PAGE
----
TI Safe News - How does LGPD act on data leakage?
Ana Paula de Moraes - Considering that the LGPD is a great regulatory umbrella, in which all the duties and rights of private organizations, public institutions and citizens are described when it comes to the protection of personal and sensitive data, the respective legislation determines in its article 46 that the treatment agents (Controller and Operator) must accept all the necessary security measures, not only technical but also administrative that aim to protect personal data from unauthorized access, that is, to protect against an attack hacker that will rise to the leakage of personal data and, also, of possible circumstances, whether accidental or illicit, which consequently cause the destruction, loss, alteration, communication or any form of improper or illicit treatment.
Thus, in the event of a data leak incident or accidental or unlawful circumstance, the Controller must immediately inform the national authority and the data holder of the occurrence of a security incident that may result in significant risk or damage to the holders.
In this sense, the data operator responds jointly to the controller (CNPJ) in the event of a leak. However, joint and several liability ceases to be applied in cases where he fails to comply with clear orders and determinations from the controller, who makes decisions about treatment.
Therefore, the LGPD determines that in addition to having to reimburse the data subject for the damage caused to it due to the leakage that occurred, they also respond in an administrative manner whose punishment will be applied by the National Data Protection Authority.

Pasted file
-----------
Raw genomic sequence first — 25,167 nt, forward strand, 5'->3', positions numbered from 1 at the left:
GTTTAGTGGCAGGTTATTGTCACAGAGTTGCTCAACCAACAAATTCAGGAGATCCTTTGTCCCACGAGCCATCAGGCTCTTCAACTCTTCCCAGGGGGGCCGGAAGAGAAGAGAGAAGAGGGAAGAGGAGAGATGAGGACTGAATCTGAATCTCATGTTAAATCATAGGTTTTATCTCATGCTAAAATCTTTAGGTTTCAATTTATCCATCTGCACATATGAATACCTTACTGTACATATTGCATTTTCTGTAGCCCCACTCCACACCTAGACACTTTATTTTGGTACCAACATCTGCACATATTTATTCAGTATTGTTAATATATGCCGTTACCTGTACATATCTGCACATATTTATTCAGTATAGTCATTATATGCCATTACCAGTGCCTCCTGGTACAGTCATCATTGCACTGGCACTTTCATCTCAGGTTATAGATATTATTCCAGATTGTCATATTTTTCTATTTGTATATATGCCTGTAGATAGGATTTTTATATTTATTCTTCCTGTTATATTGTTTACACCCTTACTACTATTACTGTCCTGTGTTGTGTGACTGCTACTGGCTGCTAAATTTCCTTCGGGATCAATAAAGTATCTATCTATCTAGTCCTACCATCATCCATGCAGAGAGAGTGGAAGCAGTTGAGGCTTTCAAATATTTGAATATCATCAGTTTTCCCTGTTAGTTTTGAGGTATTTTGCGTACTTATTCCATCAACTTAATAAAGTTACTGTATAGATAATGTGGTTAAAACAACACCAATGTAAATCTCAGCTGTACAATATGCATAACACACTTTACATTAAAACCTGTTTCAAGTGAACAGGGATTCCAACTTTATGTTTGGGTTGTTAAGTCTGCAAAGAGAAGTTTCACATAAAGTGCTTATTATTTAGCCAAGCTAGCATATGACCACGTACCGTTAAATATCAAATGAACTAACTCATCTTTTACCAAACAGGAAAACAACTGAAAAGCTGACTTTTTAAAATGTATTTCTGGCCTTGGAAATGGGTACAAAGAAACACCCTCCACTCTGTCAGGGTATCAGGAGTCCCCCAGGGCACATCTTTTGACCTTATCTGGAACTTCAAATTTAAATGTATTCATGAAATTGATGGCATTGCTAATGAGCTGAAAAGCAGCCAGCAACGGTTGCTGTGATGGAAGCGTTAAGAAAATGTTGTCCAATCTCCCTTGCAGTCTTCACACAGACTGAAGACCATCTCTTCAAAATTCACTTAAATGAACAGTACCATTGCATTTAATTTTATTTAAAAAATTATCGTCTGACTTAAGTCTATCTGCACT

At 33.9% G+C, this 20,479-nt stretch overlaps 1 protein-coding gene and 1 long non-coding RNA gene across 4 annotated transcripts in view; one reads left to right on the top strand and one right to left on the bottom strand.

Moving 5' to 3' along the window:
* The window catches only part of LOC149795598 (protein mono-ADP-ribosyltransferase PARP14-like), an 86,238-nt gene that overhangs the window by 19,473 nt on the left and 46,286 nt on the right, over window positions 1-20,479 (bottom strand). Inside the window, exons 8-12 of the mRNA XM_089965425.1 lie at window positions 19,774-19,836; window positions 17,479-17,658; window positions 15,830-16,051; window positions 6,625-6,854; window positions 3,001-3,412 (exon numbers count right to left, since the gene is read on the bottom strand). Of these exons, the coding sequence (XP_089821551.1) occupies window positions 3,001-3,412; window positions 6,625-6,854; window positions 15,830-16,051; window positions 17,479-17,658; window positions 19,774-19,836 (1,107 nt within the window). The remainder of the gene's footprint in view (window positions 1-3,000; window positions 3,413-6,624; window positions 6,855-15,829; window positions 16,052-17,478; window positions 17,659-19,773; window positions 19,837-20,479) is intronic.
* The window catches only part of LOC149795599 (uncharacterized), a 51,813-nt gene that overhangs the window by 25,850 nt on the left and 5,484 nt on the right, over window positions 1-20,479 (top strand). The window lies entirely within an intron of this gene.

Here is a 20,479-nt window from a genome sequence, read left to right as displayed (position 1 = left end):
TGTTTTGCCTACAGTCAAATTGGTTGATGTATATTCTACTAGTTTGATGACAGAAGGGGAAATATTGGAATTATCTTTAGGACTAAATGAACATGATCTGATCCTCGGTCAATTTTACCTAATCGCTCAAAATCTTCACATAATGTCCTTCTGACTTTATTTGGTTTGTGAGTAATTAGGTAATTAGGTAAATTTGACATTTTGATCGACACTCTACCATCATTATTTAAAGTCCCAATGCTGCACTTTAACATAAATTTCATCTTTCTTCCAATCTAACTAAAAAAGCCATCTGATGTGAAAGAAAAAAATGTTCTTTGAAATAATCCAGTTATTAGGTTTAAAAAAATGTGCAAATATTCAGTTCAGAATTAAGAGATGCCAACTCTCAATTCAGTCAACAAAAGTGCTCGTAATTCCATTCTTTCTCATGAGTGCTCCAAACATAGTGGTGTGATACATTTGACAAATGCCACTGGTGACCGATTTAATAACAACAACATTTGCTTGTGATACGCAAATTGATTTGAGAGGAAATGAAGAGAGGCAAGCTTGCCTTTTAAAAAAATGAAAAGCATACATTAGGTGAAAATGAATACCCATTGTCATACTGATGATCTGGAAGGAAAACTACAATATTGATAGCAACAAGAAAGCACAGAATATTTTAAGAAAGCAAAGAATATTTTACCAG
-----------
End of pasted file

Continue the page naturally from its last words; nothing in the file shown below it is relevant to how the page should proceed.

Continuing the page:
TI Safe News - According to the LGPD, if the company is the victim of a data leak, will it be responsible?
Ana Paula de Moraes - According to the rules of the LGPD, which came into force in 2020, to which all public and private companies in the world online or offline are subjected, with a data leak, regardless of the proportion of the leak, the responsibility is full of the company that stores the data. This is because, according to the legislation, it is up to each public or private company to carry out all risk mitigations that aim to protect their systems against cyber attacks. The LGPD also determines that any company that fails to comply with the legislation may suffer administrative penalties, including daily fines limited to R $ 50 million reais, which may reach up to 2% of its annual revenue. These fines, however, can only be applied as of August 2021. The company will not be liable for a data leak only if it is able to prove under the terms of the legislation itself that: it did not carry out or carry out the processing of personal data; that even though he processed personal data, on his part there was no violation of data protection legislation; that the existing damage is the sole fault of the data subject or third parties.
As the LGPD requires that all companies guarantee the security of citizens' data and personal information, it is necessary that they invest in cybersecurity systems.